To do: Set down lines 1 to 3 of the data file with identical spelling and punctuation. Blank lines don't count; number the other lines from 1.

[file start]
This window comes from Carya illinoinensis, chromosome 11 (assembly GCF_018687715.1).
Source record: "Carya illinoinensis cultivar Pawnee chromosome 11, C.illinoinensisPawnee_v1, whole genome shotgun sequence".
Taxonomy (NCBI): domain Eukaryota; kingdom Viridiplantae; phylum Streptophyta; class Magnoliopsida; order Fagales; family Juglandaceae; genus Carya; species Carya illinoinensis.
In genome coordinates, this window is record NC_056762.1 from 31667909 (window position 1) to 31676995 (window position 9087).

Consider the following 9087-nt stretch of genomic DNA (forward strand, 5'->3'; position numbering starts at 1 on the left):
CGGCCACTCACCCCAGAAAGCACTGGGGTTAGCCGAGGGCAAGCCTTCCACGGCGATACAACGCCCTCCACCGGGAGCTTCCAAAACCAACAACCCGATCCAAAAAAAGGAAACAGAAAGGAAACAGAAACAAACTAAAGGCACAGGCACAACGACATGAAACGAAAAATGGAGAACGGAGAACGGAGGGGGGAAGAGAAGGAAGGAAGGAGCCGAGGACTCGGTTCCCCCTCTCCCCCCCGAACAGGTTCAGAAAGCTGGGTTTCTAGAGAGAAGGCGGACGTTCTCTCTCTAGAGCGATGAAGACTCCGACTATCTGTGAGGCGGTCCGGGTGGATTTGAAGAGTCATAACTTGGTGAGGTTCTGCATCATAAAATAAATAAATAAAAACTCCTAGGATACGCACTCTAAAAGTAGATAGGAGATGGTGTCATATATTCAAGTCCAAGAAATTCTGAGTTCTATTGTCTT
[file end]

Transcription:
This window comes from Carya illinoinensis, chromosome 11 (assembly GCF_018687715.1).
Source record: "Carya illinoinensis cultivar Pawnee chromosome 11, C.illinoinensisPawnee_v1, whole genome shotgun sequence".
Taxonomy (NCBI): domain Eukaryota; kingdom Viridiplantae; phylum Streptophyta; class Magnoliopsida; order Fagales; family Juglandaceae; genus Carya; species Carya illinoinensis.